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Planning in your Fifties

Goals and Objectives in your 50's

Throughout the decades leading to retirement, the primary emphasis should be on having a written plan, first and foremost, based on agreed objectives and goals. This is the decade when having a plan ceases to be optional and becomes an absolute requirement - including, we believe, the involvement of an appropriately experienced financial planner.

Some specific issues to consider in your planning:

Timing - Not so fast?

When you precisely intend to retire is obviously a significant factor in terms of calculating the assets required to support your retirement. The longer you defer retirement the smaller the asset base required to support your retirement or the higher the annual income you can enjoy while in retirement. The number one rule should be, "don't be in a hurry", unless there are health or other factors beyond your control.

If possible, rather than retire abruptly, consider reducing your working hours gradually over time - this is particularly true if you continue to enjoy your work. We are not fans of the "stop work one day, play golf thereafter" approach - many people are woefully unprepared for retirement. Bear in mind that you may be able to access a Transition to Retirement Pension to offset any income reduction.

Think about how much you need for your retirement

This is a complex and individual issue, and we have addressed the assets required to support retirement elsewhere. We take the view that most people should generally aim to generate an income for retirement that is about 60% - 65% of their pre-retirement income. There are a number of calculators available, including one provided by ASFA (The Association of Superannuation Funds of Australia), which generate estimates of what assets are then required to support this income.

Apart from the difficulty in estimating longevity, one current issue is whether the average investment earnings used by the various calculators - which effectively look backward - remain appropriate in a world where growth is decelerating and inflation has reappeared. If we are entering a long period of significantly lower average returns, then the asset base needed to support superannuation may need to be higher than was previously the case.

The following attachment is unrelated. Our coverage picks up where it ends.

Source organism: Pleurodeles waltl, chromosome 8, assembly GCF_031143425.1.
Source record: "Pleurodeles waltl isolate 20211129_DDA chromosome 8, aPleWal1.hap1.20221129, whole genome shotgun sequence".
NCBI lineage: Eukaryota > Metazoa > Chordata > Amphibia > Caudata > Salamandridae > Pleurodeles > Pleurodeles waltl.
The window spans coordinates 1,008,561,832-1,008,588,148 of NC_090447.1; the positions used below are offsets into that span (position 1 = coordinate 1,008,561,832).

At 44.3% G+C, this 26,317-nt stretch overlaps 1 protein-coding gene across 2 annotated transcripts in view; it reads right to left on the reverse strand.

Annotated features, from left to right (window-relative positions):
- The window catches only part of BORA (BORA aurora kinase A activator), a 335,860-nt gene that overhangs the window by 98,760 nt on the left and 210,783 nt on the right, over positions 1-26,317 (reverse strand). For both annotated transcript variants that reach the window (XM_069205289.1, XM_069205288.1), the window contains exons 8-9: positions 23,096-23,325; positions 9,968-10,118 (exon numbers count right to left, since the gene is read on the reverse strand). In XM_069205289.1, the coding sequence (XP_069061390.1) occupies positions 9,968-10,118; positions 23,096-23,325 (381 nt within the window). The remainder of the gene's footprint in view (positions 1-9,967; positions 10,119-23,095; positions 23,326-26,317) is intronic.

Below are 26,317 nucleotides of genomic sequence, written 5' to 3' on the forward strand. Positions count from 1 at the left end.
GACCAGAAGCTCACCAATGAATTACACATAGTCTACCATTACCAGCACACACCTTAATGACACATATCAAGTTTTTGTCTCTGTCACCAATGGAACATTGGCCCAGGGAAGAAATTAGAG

You also need to consider to what degree you intend to run down your asset base during retirement. Some financial planners will trumpet the "5% rule" - a rule of thumb which suggests that your sustainable annual income should be no more than 5% of your super balance. This means you will basically maintain your capital throughout your retirement - in nominal rather than real terms, as inflation will eat away at the real value of the capital.

Unless you have extreme longevity in the family or a significant asset base, we don't believe that approach is viable, and that retirees should factor in some return of capital - even if not the entire amount available.

Maximising Contributions - Salary Sacrifice

Now is the time to focus on maximising your superannuation contributions, and particularly concessional contribution limits as they can't currently be carried forward into future financial years - although some flexibility now exists if your super balance is less than $500,000.

The "right" Investment Mix

Again, you need to review your investment mix and consider whether you need to start de-risking your portfolio and move away from aggressively invested growth options. If retirement beckons in the short to medium term you should be particularly looking to build a sustainable portfolio with perhaps a emphasis on greater income and reduced volatility/risk. However, moving away entirely from an exposure to growth assets entirely or too early can be very expensive, and in the recent Productivity Commission report on Superannuation there was criticism of so-called "life-cycle products" which automatically re-orient a members portfolio to defensive assets in the pre-retirement phase.